Edge of the curb.
You stop when the opening is just large enough.
You always know just when to stop.
You get off the curb,
Wipe your behind;
You’ve sat on everything since you left home–
Soot covered rooftops,
Piles of dirt,
The center of the soccer field.

You walk–
Up a hill,
Through a tunnel,
Although your grandmother tells you not to,
In the dark,
Down the street,
Around the corner,
Up to the second floor, and
Straight into the kitchen,
All the while whistling songs on the apricot pit.

On the stove, is a pot,
Steaming unbearable sweetness;
Bubbles gathered around the edges,
Like embers on a gentle flame.
She must have bought too many;
There will be bread with butter and apricot jam,
In the morning, before
You loop into another day of

Years later,
Desperately seeking the comfort of home,
You go into the supermarket that never sleeps.
You find the row of apricots,
Bright orange,
Neatly stacked,
This tells you what you’ve already learned,
Having discovered fruit after fruit
That sweet nectars are of
Those things you left behind,
Nowhere to be found
On this side.
But you pick four apricots,
Softest to the touch,
Most deeply orange.
You pay for them,
Already regretting the longing for the taste you’d come for,
Knowing full well it wasn’t to be found.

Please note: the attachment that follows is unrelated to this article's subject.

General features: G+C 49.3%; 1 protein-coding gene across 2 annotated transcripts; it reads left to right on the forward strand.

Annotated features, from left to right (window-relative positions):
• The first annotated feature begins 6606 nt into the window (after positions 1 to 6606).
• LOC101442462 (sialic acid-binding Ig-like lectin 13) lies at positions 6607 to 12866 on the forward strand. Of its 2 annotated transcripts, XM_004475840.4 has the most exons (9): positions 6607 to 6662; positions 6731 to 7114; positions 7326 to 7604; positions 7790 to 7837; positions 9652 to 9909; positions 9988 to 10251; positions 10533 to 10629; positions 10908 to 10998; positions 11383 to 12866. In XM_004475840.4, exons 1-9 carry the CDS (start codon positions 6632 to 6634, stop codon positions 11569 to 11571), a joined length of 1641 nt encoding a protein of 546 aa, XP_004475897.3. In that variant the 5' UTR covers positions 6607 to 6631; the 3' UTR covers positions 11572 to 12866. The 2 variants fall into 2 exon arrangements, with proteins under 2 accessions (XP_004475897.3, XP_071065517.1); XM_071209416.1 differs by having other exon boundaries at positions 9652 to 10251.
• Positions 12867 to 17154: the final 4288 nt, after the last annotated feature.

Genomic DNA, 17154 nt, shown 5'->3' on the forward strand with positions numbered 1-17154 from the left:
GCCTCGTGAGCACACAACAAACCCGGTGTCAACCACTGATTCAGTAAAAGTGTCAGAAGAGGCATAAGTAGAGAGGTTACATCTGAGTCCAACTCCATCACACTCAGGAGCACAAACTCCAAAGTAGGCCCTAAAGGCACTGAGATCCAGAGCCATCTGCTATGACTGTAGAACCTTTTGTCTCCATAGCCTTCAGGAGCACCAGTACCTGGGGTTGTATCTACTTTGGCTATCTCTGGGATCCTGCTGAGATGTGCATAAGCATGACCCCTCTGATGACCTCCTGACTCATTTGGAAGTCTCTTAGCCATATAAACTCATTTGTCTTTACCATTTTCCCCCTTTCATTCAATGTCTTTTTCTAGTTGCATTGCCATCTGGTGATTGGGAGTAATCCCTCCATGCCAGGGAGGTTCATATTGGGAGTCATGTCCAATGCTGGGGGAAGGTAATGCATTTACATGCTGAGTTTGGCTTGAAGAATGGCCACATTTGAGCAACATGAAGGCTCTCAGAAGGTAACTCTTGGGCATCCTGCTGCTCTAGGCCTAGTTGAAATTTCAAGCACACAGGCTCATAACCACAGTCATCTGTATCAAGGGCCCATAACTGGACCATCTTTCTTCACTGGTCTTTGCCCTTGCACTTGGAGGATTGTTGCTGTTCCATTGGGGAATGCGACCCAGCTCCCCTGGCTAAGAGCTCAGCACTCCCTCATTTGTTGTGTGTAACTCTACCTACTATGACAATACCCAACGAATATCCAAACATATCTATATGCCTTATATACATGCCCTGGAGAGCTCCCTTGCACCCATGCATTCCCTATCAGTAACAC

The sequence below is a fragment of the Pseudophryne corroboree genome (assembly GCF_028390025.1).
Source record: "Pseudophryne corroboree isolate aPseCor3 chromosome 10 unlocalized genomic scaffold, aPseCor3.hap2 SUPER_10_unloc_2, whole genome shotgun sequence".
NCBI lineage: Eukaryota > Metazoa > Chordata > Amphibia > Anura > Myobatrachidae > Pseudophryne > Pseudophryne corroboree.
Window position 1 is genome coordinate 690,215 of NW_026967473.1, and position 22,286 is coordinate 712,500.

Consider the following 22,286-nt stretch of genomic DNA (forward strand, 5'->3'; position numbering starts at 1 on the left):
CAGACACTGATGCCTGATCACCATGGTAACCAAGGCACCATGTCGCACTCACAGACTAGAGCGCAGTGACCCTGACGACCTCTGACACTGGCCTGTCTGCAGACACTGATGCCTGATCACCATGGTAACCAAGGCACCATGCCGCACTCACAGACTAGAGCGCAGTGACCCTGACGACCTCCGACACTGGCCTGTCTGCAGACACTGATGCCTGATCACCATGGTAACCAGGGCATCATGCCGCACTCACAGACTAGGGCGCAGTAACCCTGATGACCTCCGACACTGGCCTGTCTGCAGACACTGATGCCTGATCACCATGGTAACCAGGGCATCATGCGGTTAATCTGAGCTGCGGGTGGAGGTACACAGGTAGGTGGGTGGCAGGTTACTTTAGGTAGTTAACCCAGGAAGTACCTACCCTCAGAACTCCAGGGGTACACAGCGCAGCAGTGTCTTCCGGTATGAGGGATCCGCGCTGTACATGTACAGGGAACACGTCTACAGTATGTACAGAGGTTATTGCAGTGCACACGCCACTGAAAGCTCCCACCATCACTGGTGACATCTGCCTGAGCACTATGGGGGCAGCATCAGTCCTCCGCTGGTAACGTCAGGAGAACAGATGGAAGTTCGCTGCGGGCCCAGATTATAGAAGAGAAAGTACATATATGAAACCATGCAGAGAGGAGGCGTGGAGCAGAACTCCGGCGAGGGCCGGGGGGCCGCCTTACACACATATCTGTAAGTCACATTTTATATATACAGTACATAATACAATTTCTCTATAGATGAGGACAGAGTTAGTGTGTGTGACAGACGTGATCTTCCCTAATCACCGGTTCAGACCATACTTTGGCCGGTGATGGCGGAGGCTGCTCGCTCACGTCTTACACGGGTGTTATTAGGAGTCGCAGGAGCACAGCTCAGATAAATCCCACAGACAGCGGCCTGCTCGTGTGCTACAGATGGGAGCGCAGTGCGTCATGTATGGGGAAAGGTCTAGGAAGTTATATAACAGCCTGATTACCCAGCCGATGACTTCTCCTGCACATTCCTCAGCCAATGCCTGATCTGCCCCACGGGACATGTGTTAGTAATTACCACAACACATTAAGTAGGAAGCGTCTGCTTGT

You struggle to split the fruit in half.
It resists your pull,
As if it can’t bear the burden of
Fulfilling your longing for home.
(Only an immigrant knows
What a small fruit can promise to
Deliver from a birthland deserted.)
You dig your fingernails into the crack;
You pry open the fruit.
You smell nothing but the
Memory of apricots
Flooding your senses in bazaars
Filled with gifts from all the trees,
The memory of tasting them before even taking a bite.

You bite into one of the four,
As you wait to cross the street.
You begin to chew,
But decide not to–
It shouldn’t be so unpleasant;
Reminds you of the erasers
You would chew off pencils,
While dreaming of life on the other side.

You step over to the corner,
Spit out the fruit, and
Rest the bag with the other three
Atop the overflowing trash bin,
All the while telling the farmers,
I am sorry;
It’s not your fault the sun and soil don’t grow sweetness here.
Perhaps they know;
Perhaps they, too, have searched for a fruit of home.

You are here now.
You’re on the other side.
You have everything–
A debit card,
A television with a remote control,
A phone that takes photos,
Reminds you of birthdays,
Records conversations.
You have skyscrapers,
Food from every corner of the world.
You have opportunity
(Too often relentlessly replaced by hope).
But two decades after having left
The valleys of Armenia,
Her sun and soil,
Having searched in all five boroughs,
Often directed by well meaning friends,
Who’d swear to the sweetness of the fruit,
At this or that grocer’s stand,
Farmers market,
Imported from this or that faraway land,
You still haven’t found an apricot that will
Bring you back to Armenia, to
Her valleys and groves, to
Your childhood.